China to raise industrial power prices: Xinhua

A how-to guide to slashing California's greenhouse gas emissions by 2050

The shadows in a city reveal its energy flow

Brazil boosts naval power to protect oil bonanza

Environmentalists attack Pacific pipeline plan

EU split over slapping oil sanctions on Iran

Canadian firm bids to commercialize fusion reactor

Wind power to account for half of Danish energy use in 2020

Vestas receives order for Michigan wind-power project

Britain's Prince Philip blasts 'useless' wind farms

Backers: Offshore wind investments to jump

Philippine solar light bottles offer hope

China's solar industry rejects US anti-dumping probe

Eclipsall Integrates Selective Emitter Technology to Solar Panel Production

Carbon Emissions Trading to Spur Solar Demand

Hundreds hurt during German nuclear train demos: police

Olympic Dam mining expansion approved

Nuclear waste gets to final destination in Germany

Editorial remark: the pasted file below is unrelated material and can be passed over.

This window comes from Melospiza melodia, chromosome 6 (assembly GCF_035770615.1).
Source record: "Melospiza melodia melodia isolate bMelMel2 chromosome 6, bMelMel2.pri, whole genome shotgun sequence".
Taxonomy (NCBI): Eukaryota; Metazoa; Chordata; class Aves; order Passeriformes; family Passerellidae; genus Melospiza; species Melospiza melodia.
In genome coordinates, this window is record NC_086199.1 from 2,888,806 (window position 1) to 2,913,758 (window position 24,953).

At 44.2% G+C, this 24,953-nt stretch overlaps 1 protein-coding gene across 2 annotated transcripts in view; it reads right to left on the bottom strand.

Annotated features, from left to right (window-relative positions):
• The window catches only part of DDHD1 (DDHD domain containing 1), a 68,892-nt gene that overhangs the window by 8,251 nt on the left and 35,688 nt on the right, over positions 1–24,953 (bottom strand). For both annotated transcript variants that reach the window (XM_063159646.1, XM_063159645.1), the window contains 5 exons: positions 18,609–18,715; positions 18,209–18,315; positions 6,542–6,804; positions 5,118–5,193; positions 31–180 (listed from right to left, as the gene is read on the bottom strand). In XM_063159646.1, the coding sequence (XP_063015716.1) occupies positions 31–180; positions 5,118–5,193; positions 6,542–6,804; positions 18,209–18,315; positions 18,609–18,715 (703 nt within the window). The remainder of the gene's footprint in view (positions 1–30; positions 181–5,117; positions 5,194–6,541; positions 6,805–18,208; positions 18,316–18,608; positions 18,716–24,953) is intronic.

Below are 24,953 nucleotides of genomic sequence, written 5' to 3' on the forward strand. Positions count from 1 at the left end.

Southeast Asia to pursue nuclear power?

Mast from classic racing yacht holds one of the keys to sustainable biofuels

Mite-y genomic resources for bioenergy crop protection

Biofuel policy needs rethink, says UN expert

Iowa scientists genetically increase algae biomass by more than 50 percent

15 patents granted for Chinese space docking technology

China plans major effort in pursuing manned space technology

Tiangong-1 orbiter enters long-term operation management

China launches two satellites: state media

Permafrost loss worse climate peril than thought

Kyoto pullout by Canada would hurt UN talks: African nations

WWF warns on Danube drought

Saving millions of lives and protecting our climate through clean cooking options


The content herein, unless otherwise known to be public domain, are Copyright 1995-2011 - Space Media Network. AFP and UPI Wire Stories are copyright Agence France-Presse and United Press International. ESA Portal Reports are copyright European Space Agency. All NASA sourced material is public domain. Additional copyrights may apply in whole or part to other bona fide parties. Advertising does not imply endorsement,agreement or approval of any opinions, statements or information provided by Space Media Network on any Web page published or hosted by Space Media Network. Privacy Statement